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    How Criticizing Others Limits Your Potential

    “I saw that.” My boyfriend—now husband—was staring me down from the dining hall sofa.

    “Saw what?” I said. I hadn’t been paying attention.

    “How you looked at that girl who just walked by. You were totally criticizing her outfit.”

    I unwrapped my sandwich nonchalantly, replying, “I don’t know what you’re talking about.”

    “It was all over your face. You didn’t like her outfit, and I could tell.”

    That wasn’t the first time my husband called me out on my criticism, and it wasn’t the last. Criticism had become almost second nature to me. While I didn’t always speak critically, I was well versed in judgment of the appearance, behavior and beliefs of others. What I didn’t know was just how damaging my “harmless” habit really was.

    Because our technological society thrives on exposure, we have all been made judges of what is fashionable, appropriate and cool. We are accustomed to a world of likes and double taps. We are used to critically examining the things around us, but when we transition from things to people, it’s hard to stop.

    It might seem harmless to do a silent once-over-twice on your coworker’s outfit or to text your bestie your latest judgment of your ex’s new girlfriend, but these criticisms are doing more damage than meets the eye. A critical spirit doesn’t just hurt others when voiced aloud; it silently damages our hearts and limits our potential—both personally and spiritually.

    What does criticizing others do? First, it creates a mental environment of negativity. Judgmental thoughts need a continual “feed” of information to thrive. Criticism trains our minds to look for the bad in others rather than the good. This in turn cultivates division in our relationships. If allowed to fester, division and judgment give way to full-blown conflict.

    When you can’t think the best of others, the inevitable result will be poor quality relationships. If your friendships are riddled with drama or you spend most of your time stalking, judging or talking about others, it’s time to do a heart check! Are you being critical or encouraging? Judgmental or kind?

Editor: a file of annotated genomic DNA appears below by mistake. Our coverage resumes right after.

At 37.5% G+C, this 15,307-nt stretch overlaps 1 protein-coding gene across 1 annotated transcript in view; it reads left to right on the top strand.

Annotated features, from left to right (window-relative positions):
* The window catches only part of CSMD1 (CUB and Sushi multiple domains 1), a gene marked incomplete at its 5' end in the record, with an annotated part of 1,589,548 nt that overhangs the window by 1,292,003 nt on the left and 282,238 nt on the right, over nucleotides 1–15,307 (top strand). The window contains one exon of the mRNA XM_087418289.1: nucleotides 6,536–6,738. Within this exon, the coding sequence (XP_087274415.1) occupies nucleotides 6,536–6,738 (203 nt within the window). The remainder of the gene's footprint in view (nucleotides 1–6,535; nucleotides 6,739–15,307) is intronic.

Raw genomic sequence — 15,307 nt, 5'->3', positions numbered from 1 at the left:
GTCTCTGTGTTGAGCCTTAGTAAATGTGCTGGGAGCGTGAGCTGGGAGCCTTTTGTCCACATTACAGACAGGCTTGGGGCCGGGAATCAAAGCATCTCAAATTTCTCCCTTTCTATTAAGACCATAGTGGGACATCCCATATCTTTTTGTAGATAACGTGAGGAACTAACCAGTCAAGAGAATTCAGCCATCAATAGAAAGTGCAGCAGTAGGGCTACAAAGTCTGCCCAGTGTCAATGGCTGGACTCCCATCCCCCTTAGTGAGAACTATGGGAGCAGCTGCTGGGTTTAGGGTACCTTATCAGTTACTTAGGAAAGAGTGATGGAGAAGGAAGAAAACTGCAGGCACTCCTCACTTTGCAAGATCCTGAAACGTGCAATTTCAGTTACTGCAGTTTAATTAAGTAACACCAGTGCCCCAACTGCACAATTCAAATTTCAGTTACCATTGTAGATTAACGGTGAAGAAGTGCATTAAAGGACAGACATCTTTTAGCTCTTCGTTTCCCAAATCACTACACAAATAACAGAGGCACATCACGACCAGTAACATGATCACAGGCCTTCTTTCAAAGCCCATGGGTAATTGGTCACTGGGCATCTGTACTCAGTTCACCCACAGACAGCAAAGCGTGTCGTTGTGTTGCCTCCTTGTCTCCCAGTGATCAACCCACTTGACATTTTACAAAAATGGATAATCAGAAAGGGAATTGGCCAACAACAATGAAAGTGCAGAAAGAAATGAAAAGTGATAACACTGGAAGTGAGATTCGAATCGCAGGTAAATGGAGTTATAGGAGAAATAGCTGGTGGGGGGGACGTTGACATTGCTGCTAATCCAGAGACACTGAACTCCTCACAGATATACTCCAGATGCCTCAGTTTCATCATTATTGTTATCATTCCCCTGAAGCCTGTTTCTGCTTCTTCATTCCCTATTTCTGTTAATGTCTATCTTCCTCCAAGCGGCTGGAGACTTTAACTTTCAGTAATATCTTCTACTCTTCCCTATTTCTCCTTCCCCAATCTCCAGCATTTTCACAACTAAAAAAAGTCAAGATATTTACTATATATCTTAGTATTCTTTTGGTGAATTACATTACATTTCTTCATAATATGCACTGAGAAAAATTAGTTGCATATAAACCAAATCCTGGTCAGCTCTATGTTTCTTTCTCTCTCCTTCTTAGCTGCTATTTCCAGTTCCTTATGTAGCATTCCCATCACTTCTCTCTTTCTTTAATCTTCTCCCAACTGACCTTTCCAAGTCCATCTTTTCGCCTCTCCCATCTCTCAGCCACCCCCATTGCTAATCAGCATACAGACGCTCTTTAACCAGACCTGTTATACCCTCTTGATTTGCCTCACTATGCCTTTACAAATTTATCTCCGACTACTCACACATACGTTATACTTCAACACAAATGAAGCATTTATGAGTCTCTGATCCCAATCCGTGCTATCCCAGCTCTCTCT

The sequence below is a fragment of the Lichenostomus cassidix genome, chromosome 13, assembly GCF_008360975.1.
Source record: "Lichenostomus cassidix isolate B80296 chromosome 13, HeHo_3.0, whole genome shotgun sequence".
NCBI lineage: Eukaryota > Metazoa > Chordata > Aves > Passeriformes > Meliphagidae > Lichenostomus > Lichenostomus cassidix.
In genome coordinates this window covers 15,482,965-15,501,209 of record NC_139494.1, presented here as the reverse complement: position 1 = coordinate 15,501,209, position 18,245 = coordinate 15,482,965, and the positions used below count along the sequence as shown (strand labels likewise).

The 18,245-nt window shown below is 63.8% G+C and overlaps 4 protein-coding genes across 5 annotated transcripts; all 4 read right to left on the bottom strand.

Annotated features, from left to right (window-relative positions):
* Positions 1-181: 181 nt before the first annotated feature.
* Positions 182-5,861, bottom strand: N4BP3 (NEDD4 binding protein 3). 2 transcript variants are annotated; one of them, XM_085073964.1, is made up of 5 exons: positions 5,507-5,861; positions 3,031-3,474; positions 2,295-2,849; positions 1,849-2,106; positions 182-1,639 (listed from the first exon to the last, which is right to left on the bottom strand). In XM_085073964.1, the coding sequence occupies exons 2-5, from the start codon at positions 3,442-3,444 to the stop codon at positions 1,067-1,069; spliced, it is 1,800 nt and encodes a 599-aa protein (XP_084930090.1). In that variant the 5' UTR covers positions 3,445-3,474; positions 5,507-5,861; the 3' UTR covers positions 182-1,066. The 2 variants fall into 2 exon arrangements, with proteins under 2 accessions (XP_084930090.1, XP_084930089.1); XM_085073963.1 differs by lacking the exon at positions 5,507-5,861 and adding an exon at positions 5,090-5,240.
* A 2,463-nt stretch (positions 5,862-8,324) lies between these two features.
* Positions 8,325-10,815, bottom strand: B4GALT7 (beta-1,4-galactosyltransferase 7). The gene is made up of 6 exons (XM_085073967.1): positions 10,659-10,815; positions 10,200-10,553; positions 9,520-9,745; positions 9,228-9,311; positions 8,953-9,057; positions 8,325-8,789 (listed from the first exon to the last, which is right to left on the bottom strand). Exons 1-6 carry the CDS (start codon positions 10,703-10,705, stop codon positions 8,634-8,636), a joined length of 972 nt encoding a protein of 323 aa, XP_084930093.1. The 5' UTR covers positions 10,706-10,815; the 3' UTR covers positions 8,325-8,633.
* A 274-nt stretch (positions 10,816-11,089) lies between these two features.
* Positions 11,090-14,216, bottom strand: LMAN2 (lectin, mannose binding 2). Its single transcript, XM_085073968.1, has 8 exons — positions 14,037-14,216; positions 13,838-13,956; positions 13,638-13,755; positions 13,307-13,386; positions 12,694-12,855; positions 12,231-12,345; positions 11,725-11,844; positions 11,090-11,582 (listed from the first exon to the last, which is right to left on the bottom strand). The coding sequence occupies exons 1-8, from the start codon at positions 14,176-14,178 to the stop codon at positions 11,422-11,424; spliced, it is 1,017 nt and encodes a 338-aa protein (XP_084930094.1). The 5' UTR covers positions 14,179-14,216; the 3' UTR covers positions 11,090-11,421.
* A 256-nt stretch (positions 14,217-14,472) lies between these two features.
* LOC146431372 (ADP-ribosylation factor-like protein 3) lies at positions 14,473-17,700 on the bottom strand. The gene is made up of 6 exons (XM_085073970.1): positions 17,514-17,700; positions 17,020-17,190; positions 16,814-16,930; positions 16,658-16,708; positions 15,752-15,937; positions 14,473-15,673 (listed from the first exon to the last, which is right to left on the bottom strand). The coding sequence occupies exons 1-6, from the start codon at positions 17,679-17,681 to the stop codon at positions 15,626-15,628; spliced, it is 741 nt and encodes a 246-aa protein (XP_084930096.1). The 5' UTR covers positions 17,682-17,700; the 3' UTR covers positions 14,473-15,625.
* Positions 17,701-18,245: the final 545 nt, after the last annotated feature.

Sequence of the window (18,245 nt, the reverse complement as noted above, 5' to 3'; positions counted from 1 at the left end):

Criticism limits us from real friendship by focusing on the failures of others. It discourages us from helping others, but also discourages others from approaching us. This is because critical attitudes are never as hidden as we think. Judgmental people are easy to identify. As Christian women, we should desire to bring people together, not drive them apart.

    How can we reverse a critical outlook? First, we need to take a positive view of others. Give the benefit of the doubt. Reach out. Think the best in every situation. Taking a positive view of people can have a phenomenal impact on your overall attitude, and what’s more, it makes you a nicer, more likeable person! Believing in others proves you have faith in their character and ability, and that’s a big draw in relationships.

    Rejecting criticism creates unity. It encourages a give-and-take in friendships, inciting others to rally alongside you rather than react to your judgment with some of their own. Though some people won’t treat you with the same respect you offer them, doing the right thing is worth the effort.

    Defeating criticism benefits others. But it also benefits us! Part of walking in faith means putting faith in the fallible people around us, offering them second chances and a hand up instead of the iron fist of judgment. In releasing judgment into God’s hands we are free to love others the way He intended: with mercy, compassion and kindness. That’s when we realize our full potential as daughters of a loving God.

     

    Phylicia Masonheimer
    Phylicia Masonheimerhttps://phyliciamasonheimer.com/
    Phylicia Masonheimer is an author and speaker teaching women how to discern what is true, discuss the deep stuff, and accomplish God's will for their specific lives. She holds a B.S. in Religion from Liberty University, where she met her husband, Josh, and now lives in northern Michigan with her two daughters, Adeline and Geneva.

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